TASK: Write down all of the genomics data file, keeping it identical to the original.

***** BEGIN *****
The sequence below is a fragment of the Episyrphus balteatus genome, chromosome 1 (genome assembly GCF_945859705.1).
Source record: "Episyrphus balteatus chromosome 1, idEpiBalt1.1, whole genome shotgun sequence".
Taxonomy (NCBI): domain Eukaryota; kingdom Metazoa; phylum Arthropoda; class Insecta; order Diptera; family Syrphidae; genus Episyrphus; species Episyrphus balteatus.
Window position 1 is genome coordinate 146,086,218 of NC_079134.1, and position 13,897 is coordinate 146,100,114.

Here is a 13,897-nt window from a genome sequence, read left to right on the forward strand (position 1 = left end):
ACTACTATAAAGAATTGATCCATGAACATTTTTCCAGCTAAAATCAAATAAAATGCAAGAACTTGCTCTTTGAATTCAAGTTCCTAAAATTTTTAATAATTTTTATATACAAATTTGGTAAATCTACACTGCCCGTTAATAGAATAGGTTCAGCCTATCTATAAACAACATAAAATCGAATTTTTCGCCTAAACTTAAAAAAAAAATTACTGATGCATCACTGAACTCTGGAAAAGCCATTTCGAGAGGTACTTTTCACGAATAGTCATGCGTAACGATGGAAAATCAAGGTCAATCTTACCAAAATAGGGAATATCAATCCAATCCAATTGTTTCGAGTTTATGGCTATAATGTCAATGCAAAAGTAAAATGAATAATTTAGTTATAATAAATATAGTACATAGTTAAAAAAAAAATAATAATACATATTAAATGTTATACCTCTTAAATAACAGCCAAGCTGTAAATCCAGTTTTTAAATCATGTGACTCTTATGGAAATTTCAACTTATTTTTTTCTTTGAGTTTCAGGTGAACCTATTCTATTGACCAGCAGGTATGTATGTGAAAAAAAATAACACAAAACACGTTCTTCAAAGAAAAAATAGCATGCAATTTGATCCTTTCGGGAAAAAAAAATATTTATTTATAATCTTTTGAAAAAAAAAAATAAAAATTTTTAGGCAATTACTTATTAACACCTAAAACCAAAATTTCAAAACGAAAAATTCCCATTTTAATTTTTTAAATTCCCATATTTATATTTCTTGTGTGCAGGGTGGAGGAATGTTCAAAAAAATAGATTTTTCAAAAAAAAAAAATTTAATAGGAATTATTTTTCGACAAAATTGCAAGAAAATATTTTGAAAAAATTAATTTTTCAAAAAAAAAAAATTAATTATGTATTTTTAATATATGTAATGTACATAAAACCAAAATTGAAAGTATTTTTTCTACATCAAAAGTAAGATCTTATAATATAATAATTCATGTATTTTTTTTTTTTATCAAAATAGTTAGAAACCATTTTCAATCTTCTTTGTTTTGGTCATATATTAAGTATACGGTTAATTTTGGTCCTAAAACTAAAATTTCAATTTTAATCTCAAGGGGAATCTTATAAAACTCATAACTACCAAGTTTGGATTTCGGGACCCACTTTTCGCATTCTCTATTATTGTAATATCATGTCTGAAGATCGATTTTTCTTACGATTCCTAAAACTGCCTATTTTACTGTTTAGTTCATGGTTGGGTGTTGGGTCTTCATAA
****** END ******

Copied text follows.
The sequence below is a fragment of the Episyrphus balteatus genome, chromosome 1 (genome assembly GCF_945859705.1).
Source record: "Episyrphus balteatus chromosome 1, idEpiBalt1.1, whole genome shotgun sequence".
Taxonomy (NCBI): domain Eukaryota; kingdom Metazoa; phylum Arthropoda; class Insecta; order Diptera; family Syrphidae; genus Episyrphus; species Episyrphus balteatus.
Window position 1 is genome coordinate 146,086,218 of NC_079134.1, and position 13,897 is coordinate 146,100,114.

Here is a 13,897-nt window from a genome sequence, read left to right on the forward strand (position 1 = left end):
ACTACTATAAAGAATTGATCCATGAACATTTTTCCAGCTAAAATCAAATAAAATGCAAGAACTTGCTCTTTGAATTCAAGTTCCTAAAATTTTTAATAATTTTTATATACAAATTTGGTAAATCTACACTGCCCGTTAATAGAATAGGTTCAGCCTATCTATAAACAACATAAAATCGAATTTTTCGCCTAAACTTAAAAAAAAAATTACTGATGCATCACTGAACTCTGGAAAAGCCATTTCGAGAGGTACTTTTCACGAATAGTCATGCGTAACGATGGAAAATCAAGGTCAATCTTACCAAAATAGGGAATATCAATCCAATCCAATTGTTTCGAGTTTATGGCTATAATGTCAATGCAAAAGTAAAATGAATAATTTAGTTATAATAAATATAGTACATAGTTAAAAAAAAAATAATAATACATATTAAATGTTATACCTCTTAAATAACAGCCAAGCTGTAAATCCAGTTTTTAAATCATGTGACTCTTATGGAAATTTCAACTTATTTTTTTCTTTGAGTTTCAGGTGAACCTATTCTATTGACCAGCAGGTATGTATGTGAAAAAAAATAACACAAAACACGTTCTTCAAAGAAAAAATAGCATGCAATTTGATCCTTTCGGGAAAAAAAAATATTTATTTATAATCTTTTGAAAAAAAAAAATAAAAATTTTTAGGCAATTACTTATTAACACCTAAAACCAAAATTTCAAAACGAAAAATTCCCATTTTAATTTTTTAAATTCCCATATTTATATTTCTTGTGTGCAGGGTGGAGGAATGTTCAAAAAAATAGATTTTTCAAAAAAAAAAAATTTAATAGGAATTATTTTTCGACAAAATTGCAAGAAAATATTTTGAAAAAATTAATTTTTCAAAAAAAAAAAATTAATTATGTATTTTTAATATATGTAATGTACATAAAACCAAAATTGAAAGTATTTTTTCTACATCAAAAGTAAGATCTTATAATATAATAATTCATGTATTTTTTTTTTTTATCAAAATAGTTAGAAACCATTTTCAATCTTCTTTGTTTTGGTCATATATTAAGTATACGGTTAATTTTGGTCCTAAAACTAAAATTTCAATTTTAATCTCAAGGGGAATCTTATAAAACTCATAACTACCAAGTTTGGATTTCGGGACCCACTTTTCGCATTCTCTATTATTGTAATATCATGTCTGAAGATCGATTTTTCTTACGATTCCTAAAACTGCCTATTTTACTGTTTAGTTCATGGTTGGGTGTTGGGTCTTCATAA